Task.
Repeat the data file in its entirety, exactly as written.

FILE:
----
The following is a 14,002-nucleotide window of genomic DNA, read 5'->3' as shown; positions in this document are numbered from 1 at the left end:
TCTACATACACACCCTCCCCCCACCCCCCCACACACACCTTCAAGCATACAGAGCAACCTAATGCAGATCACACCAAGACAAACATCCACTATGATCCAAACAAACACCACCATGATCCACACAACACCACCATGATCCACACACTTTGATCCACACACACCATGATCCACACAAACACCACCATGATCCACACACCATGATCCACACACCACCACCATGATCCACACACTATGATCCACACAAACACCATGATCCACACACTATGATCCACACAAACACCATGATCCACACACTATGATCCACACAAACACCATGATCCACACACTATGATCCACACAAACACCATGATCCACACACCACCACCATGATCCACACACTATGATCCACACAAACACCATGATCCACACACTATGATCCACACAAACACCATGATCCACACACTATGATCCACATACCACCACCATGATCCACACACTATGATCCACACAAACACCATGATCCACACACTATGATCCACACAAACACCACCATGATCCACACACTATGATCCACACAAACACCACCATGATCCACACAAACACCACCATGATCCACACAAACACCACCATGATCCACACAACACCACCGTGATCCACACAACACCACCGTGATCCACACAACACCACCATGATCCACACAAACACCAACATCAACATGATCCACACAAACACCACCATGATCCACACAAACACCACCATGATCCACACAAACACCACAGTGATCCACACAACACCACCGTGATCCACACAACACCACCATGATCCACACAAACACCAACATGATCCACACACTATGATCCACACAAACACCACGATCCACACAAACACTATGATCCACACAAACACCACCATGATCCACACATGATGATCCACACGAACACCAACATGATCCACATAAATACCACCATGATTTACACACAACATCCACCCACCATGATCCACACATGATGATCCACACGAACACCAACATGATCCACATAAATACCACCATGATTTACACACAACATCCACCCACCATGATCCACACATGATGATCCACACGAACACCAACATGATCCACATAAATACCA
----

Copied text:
The following is a 14,002-nucleotide window of genomic DNA, read 5'->3' as shown; positions in this document are numbered from 1 at the left end:
TCTACATACACACCCTCCCCCCACCCCCCCACACACACCTTCAAGCATACAGAGCAACCTAATGCAGATCACACCAAGACAAACATCCACTATGATCCAAACAAACACCACCATGATCCACACAACACCACCATGATCCACACACTTTGATCCACACACACCATGATCCACACAAACACCACCATGATCCACACACCATGATCCACACACCACCACCATGATCCACACACTATGATCCACACAAACACCATGATCCACACACTATGATCCACACAAACACCATGATCCACACACTATGATCCACACAAACACCATGATCCACACACTATGATCCACACAAACACCATGATCCACACACCACCACCATGATCCACACACTATGATCCACACAAACACCATGATCCACACACTATGATCCACACAAACACCATGATCCACACACTATGATCCACATACCACCACCATGATCCACACACTATGATCCACACAAACACCATGATCCACACACTATGATCCACACAAACACCACCATGATCCACACACTATGATCCACACAAACACCACCATGATCCACACAAACACCACCATGATCCACACAAACACCACCATGATCCACACAACACCACCGTGATCCACACAACACCACCGTGATCCACACAACACCACCATGATCCACACAAACACCAACATCAACATGATCCACACAAACACCACCATGATCCACACAAACACCACCATGATCCACACAAACACCACAGTGATCCACACAACACCACCGTGATCCACACAACACCACCATGATCCACACAAACACCAACATGATCCACACACTATGATCCACACAAACACCACGATCCACACAAACACTATGATCCACACAAACACCACCATGATCCACACATGATGATCCACACGAACACCAACATGATCCACATAAATACCACCATGATTTACACACAACATCCACCCACCATGATCCACACATGATGATCCACACGAACACCAACATGATCCACATAAATACCACCATGATTTACACACAACATCCACCCACCATGATCCACACATGATGATCCACACGAACACCAACATGATCCACATAAATACCA